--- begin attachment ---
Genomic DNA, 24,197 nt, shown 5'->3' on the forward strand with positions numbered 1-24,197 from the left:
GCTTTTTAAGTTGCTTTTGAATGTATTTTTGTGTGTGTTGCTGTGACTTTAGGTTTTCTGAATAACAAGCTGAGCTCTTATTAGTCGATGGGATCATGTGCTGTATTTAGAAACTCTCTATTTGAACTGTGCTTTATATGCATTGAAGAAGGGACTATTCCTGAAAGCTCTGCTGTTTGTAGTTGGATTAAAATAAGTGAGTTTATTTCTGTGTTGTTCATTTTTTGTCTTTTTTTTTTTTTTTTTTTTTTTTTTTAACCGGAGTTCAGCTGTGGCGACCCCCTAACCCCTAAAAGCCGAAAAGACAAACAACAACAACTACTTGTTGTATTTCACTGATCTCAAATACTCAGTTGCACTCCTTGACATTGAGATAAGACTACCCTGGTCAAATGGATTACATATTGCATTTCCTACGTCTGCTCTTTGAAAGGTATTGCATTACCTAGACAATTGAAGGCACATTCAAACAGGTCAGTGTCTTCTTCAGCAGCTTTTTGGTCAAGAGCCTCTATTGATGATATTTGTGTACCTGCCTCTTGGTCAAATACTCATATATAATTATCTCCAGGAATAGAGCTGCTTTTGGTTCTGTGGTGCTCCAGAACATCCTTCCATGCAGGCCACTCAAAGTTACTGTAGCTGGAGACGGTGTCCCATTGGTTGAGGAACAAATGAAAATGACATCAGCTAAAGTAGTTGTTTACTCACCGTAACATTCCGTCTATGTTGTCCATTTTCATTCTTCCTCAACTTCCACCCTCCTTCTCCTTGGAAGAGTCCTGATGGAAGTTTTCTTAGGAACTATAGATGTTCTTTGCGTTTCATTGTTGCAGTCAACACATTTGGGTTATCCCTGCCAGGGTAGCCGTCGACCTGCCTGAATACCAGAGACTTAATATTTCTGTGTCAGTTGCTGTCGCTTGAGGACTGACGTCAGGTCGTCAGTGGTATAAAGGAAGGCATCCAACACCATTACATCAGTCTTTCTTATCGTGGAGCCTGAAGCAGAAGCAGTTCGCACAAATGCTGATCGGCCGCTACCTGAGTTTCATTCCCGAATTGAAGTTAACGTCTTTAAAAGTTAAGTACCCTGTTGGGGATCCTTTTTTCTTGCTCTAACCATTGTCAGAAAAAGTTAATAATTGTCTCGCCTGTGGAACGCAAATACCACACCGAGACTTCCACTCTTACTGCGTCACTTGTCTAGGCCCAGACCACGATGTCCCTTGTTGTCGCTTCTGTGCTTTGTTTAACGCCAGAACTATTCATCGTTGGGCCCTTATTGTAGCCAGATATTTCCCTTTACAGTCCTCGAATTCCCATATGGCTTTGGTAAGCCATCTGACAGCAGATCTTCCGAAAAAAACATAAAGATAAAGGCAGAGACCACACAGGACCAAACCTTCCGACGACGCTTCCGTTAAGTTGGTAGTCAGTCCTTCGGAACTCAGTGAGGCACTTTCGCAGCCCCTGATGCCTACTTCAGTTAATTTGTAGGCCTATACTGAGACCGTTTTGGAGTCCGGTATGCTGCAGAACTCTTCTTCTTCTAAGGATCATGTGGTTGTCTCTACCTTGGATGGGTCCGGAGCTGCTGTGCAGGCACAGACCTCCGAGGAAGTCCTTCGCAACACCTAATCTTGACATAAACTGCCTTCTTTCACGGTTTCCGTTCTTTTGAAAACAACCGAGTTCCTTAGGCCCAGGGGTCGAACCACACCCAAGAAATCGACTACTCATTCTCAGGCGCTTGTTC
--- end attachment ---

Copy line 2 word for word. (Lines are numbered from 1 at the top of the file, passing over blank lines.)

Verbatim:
GCTTTTTAAGTTGCTTTTGAATGTATTTTTGTGTGTGTTGCTGTGACTTTAGGTTTTCTGAATAACAAGCTGAGCTCTTATTAGTCGATGGGATCATGTGCTGTATTTAGAAACTCTCTATTTGAACTGTGCTTTATATGCATTGAAGAAGGGACTATTCCTGAAAGCTCTGCTGTTTGTAGTTGGATTAAAATAAGTGAGTTTATTTCTGTGTTGTTCATTTTTTGTCTTTTTTTTTTTTTTTTTTTTTTTTTTTAACCGGAGTTCAGCTGTGGCGACCCCCTAACCCCTAAAAGCCGAAAAGACAAACAACAACAACTACTTGTTGTATTTCACTGATCTCAAATACTCAGTTGCACTCCTTGACATTGAGATAAGACTACCCTGGTCAAATGGATTACATATTGCATTTCCTACGTCTGCTCTTTGAAAGGTATTGCATTACCTAGACAATTGAAGGCACATTCAAACAGGTCAGTGTCTTCTTCAGCAGCTTTTTGGTCAAGAGCCTCTATTGATGATATTTGTGTACCTGCCTCTTGGTCAAATACTCATATATAATTATCTCCAGGAATAGAGCTGCTTTTGGTTCTGTGGTGCTCCAGAACATCCTTCCATGCAGGCCACTCAAAGTTACTGTAGCTGGAGACGGTGTCCCATTGGTTGAGGAACAAATGAAAATGACATCAGCTAAAGTAGTTGTTTACTCACCGTAACATTCCGTCTATGTTGTCCATTTTCATTCTTCCTCAACTTCCACCCTCCTTCTCCTTGGAAGAGTCCTGATGGAAGTTTTCTTAGGAACTATAGATGTTCTTTGCGTTTCATTGTTGCAGTCAACACATTTGGGTTATCCCTGCCAGGGTAGCCGTCGACCTGCCTGAATACCAGAGACTTAATATTTCTGTGTCAGTTGCTGTCGCTTGAGGACTGACGTCAGGTCGTCAGTGGTATAAAGGAAGGCATCCAACACCATTACATCAGTCTTTCTTATCGTGGAGCCTGAAGCAGAAGCAGTTCGCACAAATGCTGATCGGCCGCTACCTGAGTTTCATTCCCGAATTGAAGTTAACGTCTTTAAAAGTTAAGTACCCTGTTGGGGATCCTTTTTTCTTGCTCTAACCATTGTCAGAAAAAGTTAATAATTGTCTCGCCTGTGGAACGCAAATACCACACCGAGACTTCCACTCTTACTGCGTCACTTGTCTAGGCCCAGACCACGATGTCCCTTGTTGTCGCTTCTGTGCTTTGTTTAACGCCAGAACTATTCATCGTTGGGCCCTTATTGTAGCCAGATATTTCCCTTTACAGTCCTCGAATTCCCATATGGCTTTGGTAAGCCATCTGACAGCAGATCTTCCGAAAAAAACATAAAGATAAAGGCAGAGACCACACAGGACCAAACCTTCCGACGACGCTTCCGTTAAGTTGGTAGTCAGTCCTTCGGAACTCAGTGAGGCACTTTCGCAGCCCCTGATGCCTACTTCAGTTAATTTGTAGGCCTATACTGAGACCGTTTTGGAGTCCGGTATGCTGCAGAACTCTTCTTCTTCTAAGGATCATGTGGTTGTCTCTACCTTGGATGGGTCCGGAGCTGCTGTGCAGGCACAGACCTCCGAGGAAGTCCTTCGCAACACCTAATCTTGACATAAACTGCCTTCTTTCACGGTTTCCGTTCTTTTGAAAACAACCGAGTTCCTTAGGCCCAGGGGTCGAACCACACCCAAGAAATCGACTACTCATTCTCAGGCGCTTGTTC